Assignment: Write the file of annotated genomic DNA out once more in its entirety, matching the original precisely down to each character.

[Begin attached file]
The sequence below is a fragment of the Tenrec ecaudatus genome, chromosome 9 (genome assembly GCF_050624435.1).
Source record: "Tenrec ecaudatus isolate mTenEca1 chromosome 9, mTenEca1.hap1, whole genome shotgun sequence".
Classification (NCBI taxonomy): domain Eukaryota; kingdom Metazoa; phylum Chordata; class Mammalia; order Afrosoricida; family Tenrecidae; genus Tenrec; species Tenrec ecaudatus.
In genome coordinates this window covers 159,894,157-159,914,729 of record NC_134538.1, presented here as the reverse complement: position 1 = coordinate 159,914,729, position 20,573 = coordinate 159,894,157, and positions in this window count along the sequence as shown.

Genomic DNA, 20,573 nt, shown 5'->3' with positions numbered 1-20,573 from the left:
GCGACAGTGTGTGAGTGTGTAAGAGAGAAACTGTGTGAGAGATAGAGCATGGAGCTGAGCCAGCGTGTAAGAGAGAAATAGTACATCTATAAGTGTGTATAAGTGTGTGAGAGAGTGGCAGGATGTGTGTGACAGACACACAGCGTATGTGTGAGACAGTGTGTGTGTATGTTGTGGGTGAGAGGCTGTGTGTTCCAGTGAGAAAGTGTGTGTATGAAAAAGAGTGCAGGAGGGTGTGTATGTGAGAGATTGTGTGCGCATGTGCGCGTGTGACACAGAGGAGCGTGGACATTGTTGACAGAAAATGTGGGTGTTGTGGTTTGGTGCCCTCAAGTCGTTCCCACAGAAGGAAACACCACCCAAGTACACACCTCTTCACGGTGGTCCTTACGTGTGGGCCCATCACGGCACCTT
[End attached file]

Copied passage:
The sequence below is a fragment of the Tenrec ecaudatus genome, chromosome 9 (genome assembly GCF_050624435.1).
Source record: "Tenrec ecaudatus isolate mTenEca1 chromosome 9, mTenEca1.hap1, whole genome shotgun sequence".
Classification (NCBI taxonomy): domain Eukaryota; kingdom Metazoa; phylum Chordata; class Mammalia; order Afrosoricida; family Tenrecidae; genus Tenrec; species Tenrec ecaudatus.
In genome coordinates this window covers 159,894,157-159,914,729 of record NC_134538.1, presented here as the reverse complement: position 1 = coordinate 159,914,729, position 20,573 = coordinate 159,894,157, and positions in this window count along the sequence as shown.

Genomic DNA, 20,573 nt, shown 5'->3' with positions numbered 1-20,573 from the left:
GCGACAGTGTGTGAGTGTGTAAGAGAGAAACTGTGTGAGAGATAGAGCATGGAGCTGAGCCAGCGTGTAAGAGAGAAATAGTACATCTATAAGTGTGTATAAGTGTGTGAGAGAGTGGCAGGATGTGTGTGACAGACACACAGCGTATGTGTGAGACAGTGTGTGTGTATGTTGTGGGTGAGAGGCTGTGTGTTCCAGTGAGAAAGTGTGTGTATGAAAAAGAGTGCAGGAGGGTGTGTATGTGAGAGATTGTGTGCGCATGTGCGCGTGTGACACAGAGGAGCGTGGACATTGTTGACAGAAAATGTGGGTGTTGTGGTTTGGTGCCCTCAAGTCGTTCCCACAGAAGGAAACACCACCCAAGTACACACCTCTTCACGGTGGTCCTTACGTGTGGGCCCATCACGGCACCTT